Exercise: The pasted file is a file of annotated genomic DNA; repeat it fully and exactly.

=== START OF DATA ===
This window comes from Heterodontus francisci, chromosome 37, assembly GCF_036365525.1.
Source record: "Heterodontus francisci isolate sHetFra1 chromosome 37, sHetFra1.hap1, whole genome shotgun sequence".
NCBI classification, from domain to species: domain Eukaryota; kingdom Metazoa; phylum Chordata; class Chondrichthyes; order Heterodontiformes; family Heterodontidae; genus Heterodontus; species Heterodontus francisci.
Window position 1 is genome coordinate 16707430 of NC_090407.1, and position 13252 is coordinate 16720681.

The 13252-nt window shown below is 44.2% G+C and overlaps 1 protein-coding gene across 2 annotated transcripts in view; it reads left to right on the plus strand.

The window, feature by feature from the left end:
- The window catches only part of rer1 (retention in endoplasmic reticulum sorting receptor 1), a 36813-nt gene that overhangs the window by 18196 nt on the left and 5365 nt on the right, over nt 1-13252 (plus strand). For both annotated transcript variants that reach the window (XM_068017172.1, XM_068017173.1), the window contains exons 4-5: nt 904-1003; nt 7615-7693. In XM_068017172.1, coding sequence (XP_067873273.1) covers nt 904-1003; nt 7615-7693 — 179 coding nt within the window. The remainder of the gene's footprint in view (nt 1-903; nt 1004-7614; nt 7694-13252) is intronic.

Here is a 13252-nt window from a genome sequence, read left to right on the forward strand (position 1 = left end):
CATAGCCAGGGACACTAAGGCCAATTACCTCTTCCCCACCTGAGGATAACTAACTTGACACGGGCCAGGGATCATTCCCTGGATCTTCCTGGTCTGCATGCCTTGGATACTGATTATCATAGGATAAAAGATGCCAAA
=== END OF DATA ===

This window comes from Heterodontus francisci, chromosome 37, assembly GCF_036365525.1.
Source record: "Heterodontus francisci isolate sHetFra1 chromosome 37, sHetFra1.hap1, whole genome shotgun sequence".
NCBI classification, from domain to species: domain Eukaryota; kingdom Metazoa; phylum Chordata; class Chondrichthyes; order Heterodontiformes; family Heterodontidae; genus Heterodontus; species Heterodontus francisci.
Window position 1 is genome coordinate 16707430 of NC_090407.1, and position 13252 is coordinate 16720681.

The 13252-nt window shown below is 44.2% G+C and overlaps 1 protein-coding gene across 2 annotated transcripts in view; it reads left to right on the plus strand.

The window, feature by feature from the left end:
- The window catches only part of rer1 (retention in endoplasmic reticulum sorting receptor 1), a 36813-nt gene that overhangs the window by 18196 nt on the left and 5365 nt on the right, over nt 1-13252 (plus strand). For both annotated transcript variants that reach the window (XM_068017172.1, XM_068017173.1), the window contains exons 4-5: nt 904-1003; nt 7615-7693. In XM_068017172.1, coding sequence (XP_067873273.1) covers nt 904-1003; nt 7615-7693 — 179 coding nt within the window. The remainder of the gene's footprint in view (nt 1-903; nt 1004-7614; nt 7694-13252) is intronic.

Here is a 13252-nt window from a genome sequence, read left to right on the forward strand (position 1 = left end):
CATAGCCAGGGACACTAAGGCCAATTACCTCTTCCCCACCTGAGGATAACTAACTTGACACGGGCCAGGGATCATTCCCTGGATCTTCCTGGTCTGCATGCCTTGGATACTGATTATCATAGGATAAAAGATGCCAAA